France has its wine and cheese, Italy its olive oil and balsamic vinegar and Spain its ham, but the one product that defines Vietnam's diverse cuisine is by far the smelliest: sauce made from festering fish.
Farmer Thai Duc Duy, owner of Duy Lan Dragon Fruit Farm in the south central province of Binh Thuan, is well-known in some circles as the pioneer of the country’s dragon fruit exports, which is now available in nearly 15 countries in both Asia and Europe.
Hotel menus can quickly go stale, so a luxury resort in Vietnam has come up with a unique solution: ask the guests what they want to eat, every day. After consulting patrons, the main restaurant at the recently opened Princess D'Annam Resort on Ke Ga Bay, near the famous coastal Phan Thiet Town in central Binh Thuan Province comes up with a new menu card every day based on that day's fresh produce.
In Phan Thiet, Tuyen Quang Street joining Nguyen Tat Thanh Boulevard and Thu Khoa Huan Street is romantically named 'street of mist.' Hearing this name, people could think that the street is in a region with a deep valley full of mist. However, the surprising reason the street gets that name is discovered when people actually go to the street.
The southern province of Binh Thuan has just exported a 12.5 tonne batch of dragon fruit to the United States. This was the third batch to be exported to the US and came from the Hoang Hau Dragon Fruit Company Ltd, said Tran Ngoc Hiep, chairman of the provincial Dragon Fruit Association.
Green dragon is the name of a newly cultivated fruit. It is rather big, weighs from 200 to 500 grams, and has pink or dark-red colour. The ripe fruit looks like the kohlrabi cabbage and has an oval shape.
THERE'S something fishy about the village of Phan Thiet on Vietnam's southern coast. You can smell it the moment you hit town: the faint whiff of anchovy drifting from the harbour, where brightly coloured fishing boats are docked snug as sardines.
Why is a bright-red thirst-quenching fruit translated into English as green dragon fruit? Duc Hanh delves into folklore to find us a refreshing explanation . Perhaps you have tasted dragon fruit, and in this summer heat I wouldnâ€™t blame you, but have you ever wondered why a plump luscious watery fruit had such a wicked sounding name?
Binh Thuan is a land of sunlight and sea breezes, two very fine things, but there's something more than that - thanh long fruit orchards - and during the harvest season they give Binh Thuan a special attraction. What Binh Thuan province wants is an export market for its thanh long fruit.
Vietnamese dragon fruit was given the green light to enter the US market from July 30, the Vietnam Trade Office in the US announced Monday. Approval for exports of the fruit to the US was given by the US Animal and Plant Health Inspection Service after it inspected Vietnamâ€™s dragon fruit growing procedures.
Banh xeo, a Vietnamese-style crepe, is prepared differently throughout the country. Tourists traveling about in Vietnam are sure to encounter a different recipe, and sometimes even a different name, for banh xeo depending on which region and province they are visiting.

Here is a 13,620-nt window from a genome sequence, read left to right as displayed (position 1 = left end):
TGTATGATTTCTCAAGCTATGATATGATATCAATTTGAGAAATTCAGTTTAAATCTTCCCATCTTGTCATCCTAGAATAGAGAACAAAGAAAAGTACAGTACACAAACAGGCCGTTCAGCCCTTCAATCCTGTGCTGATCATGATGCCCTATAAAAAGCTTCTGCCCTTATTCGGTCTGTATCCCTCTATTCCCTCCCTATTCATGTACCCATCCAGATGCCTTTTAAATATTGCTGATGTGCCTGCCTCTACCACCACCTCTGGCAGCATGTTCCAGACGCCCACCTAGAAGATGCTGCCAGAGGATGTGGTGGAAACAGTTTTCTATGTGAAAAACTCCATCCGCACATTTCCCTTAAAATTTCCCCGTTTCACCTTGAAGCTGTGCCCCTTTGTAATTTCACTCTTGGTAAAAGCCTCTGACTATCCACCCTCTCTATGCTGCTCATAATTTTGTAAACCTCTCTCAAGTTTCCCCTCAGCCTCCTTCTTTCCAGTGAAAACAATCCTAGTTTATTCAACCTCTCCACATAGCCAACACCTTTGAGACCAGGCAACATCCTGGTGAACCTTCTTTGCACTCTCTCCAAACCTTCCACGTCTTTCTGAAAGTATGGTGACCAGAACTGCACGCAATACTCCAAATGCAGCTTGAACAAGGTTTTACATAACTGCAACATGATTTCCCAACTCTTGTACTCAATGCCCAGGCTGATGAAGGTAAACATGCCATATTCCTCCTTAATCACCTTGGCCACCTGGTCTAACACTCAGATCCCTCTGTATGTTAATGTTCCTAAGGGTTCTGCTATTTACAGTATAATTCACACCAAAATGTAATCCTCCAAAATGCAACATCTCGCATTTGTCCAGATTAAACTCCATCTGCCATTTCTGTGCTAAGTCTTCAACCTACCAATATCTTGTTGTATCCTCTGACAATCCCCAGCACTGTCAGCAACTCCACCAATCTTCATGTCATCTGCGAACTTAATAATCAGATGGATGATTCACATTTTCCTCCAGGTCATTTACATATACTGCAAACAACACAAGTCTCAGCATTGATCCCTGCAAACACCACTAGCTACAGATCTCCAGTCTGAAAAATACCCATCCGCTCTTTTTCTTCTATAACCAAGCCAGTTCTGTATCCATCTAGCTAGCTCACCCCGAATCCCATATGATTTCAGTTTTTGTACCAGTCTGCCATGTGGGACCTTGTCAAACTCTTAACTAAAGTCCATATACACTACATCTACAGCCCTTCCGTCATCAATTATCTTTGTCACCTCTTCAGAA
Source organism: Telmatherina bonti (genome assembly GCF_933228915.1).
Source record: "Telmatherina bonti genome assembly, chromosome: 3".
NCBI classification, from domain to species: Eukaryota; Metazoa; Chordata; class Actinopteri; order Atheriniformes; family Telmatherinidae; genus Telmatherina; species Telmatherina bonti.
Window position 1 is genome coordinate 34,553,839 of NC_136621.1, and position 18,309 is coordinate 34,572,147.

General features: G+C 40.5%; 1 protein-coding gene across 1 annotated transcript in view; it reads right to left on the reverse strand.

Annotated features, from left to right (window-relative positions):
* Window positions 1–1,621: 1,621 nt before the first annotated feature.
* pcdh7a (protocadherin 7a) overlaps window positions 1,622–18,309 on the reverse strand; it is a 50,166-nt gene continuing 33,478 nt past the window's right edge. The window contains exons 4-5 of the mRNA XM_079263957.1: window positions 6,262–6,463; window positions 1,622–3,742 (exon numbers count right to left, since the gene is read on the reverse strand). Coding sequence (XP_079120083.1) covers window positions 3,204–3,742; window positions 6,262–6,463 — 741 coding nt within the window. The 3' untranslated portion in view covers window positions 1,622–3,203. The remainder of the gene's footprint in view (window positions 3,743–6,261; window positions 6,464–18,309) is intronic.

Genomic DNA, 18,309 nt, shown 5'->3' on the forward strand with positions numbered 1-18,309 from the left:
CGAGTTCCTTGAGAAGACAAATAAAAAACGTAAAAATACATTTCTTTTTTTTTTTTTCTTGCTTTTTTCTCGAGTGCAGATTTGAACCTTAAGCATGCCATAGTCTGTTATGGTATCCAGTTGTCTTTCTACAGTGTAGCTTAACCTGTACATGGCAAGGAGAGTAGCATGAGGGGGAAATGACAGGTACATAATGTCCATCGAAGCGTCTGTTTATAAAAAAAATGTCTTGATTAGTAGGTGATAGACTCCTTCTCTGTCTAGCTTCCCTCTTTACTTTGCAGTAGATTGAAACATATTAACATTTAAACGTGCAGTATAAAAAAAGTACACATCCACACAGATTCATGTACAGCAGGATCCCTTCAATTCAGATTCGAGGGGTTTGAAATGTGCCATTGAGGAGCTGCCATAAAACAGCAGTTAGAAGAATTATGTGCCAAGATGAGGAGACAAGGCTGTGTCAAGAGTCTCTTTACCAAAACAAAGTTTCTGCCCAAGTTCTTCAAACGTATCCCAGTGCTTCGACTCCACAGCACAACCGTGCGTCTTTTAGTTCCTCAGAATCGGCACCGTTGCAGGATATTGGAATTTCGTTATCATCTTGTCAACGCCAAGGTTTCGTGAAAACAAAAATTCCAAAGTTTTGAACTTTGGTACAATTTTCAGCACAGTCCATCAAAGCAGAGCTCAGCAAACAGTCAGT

Think you know pho? Maybe so. But pho doesn't rhyme with "toe." Oh no.
The famed Vietnamese noodle soup, pronounced properly, sounds something like "fuh," rhymes with "duh," but with the vowel lengthened and lifted into a rising tone. "Fuh," said almost like a question, is a good approximation -- and the closest many of us will come to the correct Vietnamese.
Nuoc mam ( fish sauce), is the most essential ingredient for everyday meals and cooking in Viet Nam. It is a signature aspect of Vietnamese cuisine, and distinguishes it from Chinese cooking, which is marked by its prominent use of soy sauce. This inimitable, Vietnamese sauce is obtained through the maceration of saltwater fish and their fermentation under sunny, natural conditions. The ingredients and climate are readily available thanks to the countryâ€™s lengthy coastline and tropical forecasts.
As the sun begins to set over the resort town of Mui Ne, nearby restaurants place their freshest seafood on display upon wooden and basket boats to pique the appetites of those who pass by. Restaurants hang non la (conical palm hat) and a plethora of colorful vegetables and fruits in addition to the dayâ€™s catch on the boats to further attract the attention of hungry tourists who examine and select their favorite fruits of the sea for dinner.
The Phan Thiet fish market is full of hustle and bustle from the crack of dawn as fishermen and merchants work hard to sell a huge variety of fish they have worked tirelessly to obtain. A very young girl sits on the seaside in the sunshine to sell crabs kept in a basin in front of her. She smiles to attract customers as people gather around fishermen to select the best fish, a common market scene at any of Vietnamâ€™s fine fishing beaches.
A fisherman in Phan Thiet sold a dark red snail gem that is as big as two-thirds of an egg yolk for VND80 million. The price had rocketed to VND350 million by the time the gem had come into the hands of the third buyer and to VND500 million before it went abroad.
In Phan Thiet, Tuyen Quang Street joining Nguyen Tat Thanh Boulevard and Thu Khoa
Huan Street is romantically named â€œstreet of mist.â€ Hearing this name, people could think that the street is in a region with a deep valley full of mist.
Dong is a lizardlike reptile species. You can find them around sand dunes, especially in coastal provinces of Phu Yen, Khanh Hoa and Binh Thuan. The reptile runs away very quickly when faced with danger, so people call it dong, which in Vietnamese means â€œto sneak out.â€